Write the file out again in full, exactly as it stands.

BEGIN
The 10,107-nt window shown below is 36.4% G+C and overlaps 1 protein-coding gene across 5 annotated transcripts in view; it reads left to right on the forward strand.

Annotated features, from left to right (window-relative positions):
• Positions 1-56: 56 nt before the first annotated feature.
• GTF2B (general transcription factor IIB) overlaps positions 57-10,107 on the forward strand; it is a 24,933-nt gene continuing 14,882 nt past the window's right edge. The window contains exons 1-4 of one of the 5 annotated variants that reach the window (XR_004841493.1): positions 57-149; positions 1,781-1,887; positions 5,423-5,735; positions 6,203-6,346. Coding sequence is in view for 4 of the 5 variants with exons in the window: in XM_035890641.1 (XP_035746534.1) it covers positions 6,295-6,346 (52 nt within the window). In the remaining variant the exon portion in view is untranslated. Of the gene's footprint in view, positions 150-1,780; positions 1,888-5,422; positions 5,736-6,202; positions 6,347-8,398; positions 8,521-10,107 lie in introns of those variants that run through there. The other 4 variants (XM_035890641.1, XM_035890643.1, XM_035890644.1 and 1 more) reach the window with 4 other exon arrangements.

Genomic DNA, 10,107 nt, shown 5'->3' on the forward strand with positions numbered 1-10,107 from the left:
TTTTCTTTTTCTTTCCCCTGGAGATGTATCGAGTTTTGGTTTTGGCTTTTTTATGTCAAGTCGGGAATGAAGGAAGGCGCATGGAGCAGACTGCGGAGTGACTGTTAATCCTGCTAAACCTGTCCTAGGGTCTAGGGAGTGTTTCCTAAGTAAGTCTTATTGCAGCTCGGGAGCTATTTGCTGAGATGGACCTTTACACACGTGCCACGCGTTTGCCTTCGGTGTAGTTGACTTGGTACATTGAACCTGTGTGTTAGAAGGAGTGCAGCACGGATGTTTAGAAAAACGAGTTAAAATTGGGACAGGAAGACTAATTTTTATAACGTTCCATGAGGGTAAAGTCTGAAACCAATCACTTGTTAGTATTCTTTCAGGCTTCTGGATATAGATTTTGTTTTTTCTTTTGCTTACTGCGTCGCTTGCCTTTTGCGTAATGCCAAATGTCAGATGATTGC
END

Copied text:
The 10,107-nt window shown below is 36.4% G+C and overlaps 1 protein-coding gene across 5 annotated transcripts in view; it reads left to right on the forward strand.

Annotated features, from left to right (window-relative positions):
• Positions 1-56: 56 nt before the first annotated feature.
• GTF2B (general transcription factor IIB) overlaps positions 57-10,107 on the forward strand; it is a 24,933-nt gene continuing 14,882 nt past the window's right edge. The window contains exons 1-4 of one of the 5 annotated variants that reach the window (XR_004841493.1): positions 57-149; positions 1,781-1,887; positions 5,423-5,735; positions 6,203-6,346. Coding sequence is in view for 4 of the 5 variants with exons in the window: in XM_035890641.1 (XP_035746534.1) it covers positions 6,295-6,346 (52 nt within the window). In the remaining variant the exon portion in view is untranslated. Of the gene's footprint in view, positions 150-1,780; positions 1,888-5,422; positions 5,736-6,202; positions 6,347-8,398; positions 8,521-10,107 lie in introns of those variants that run through there. The other 4 variants (XM_035890641.1, XM_035890643.1, XM_035890644.1 and 1 more) reach the window with 4 other exon arrangements.

Genomic DNA, 10,107 nt, shown 5'->3' on the forward strand with positions numbered 1-10,107 from the left:
TTTTCTTTTTCTTTCCCCTGGAGATGTATCGAGTTTTGGTTTTGGCTTTTTTATGTCAAGTCGGGAATGAAGGAAGGCGCATGGAGCAGACTGCGGAGTGACTGTTAATCCTGCTAAACCTGTCCTAGGGTCTAGGGAGTGTTTCCTAAGTAAGTCTTATTGCAGCTCGGGAGCTATTTGCTGAGATGGACCTTTACACACGTGCCACGCGTTTGCCTTCGGTGTAGTTGACTTGGTACATTGAACCTGTGTGTTAGAAGGAGTGCAGCACGGATGTTTAGAAAAACGAGTTAAAATTGGGACAGGAAGACTAATTTTTATAACGTTCCATGAGGGTAAAGTCTGAAACCAATCACTTGTTAGTATTCTTTCAGGCTTCTGGATATAGATTTTGTTTTTTCTTTTGCTTACTGCGTCGCTTGCCTTTTGCGTAATGCCAAATGTCAGATGATTGC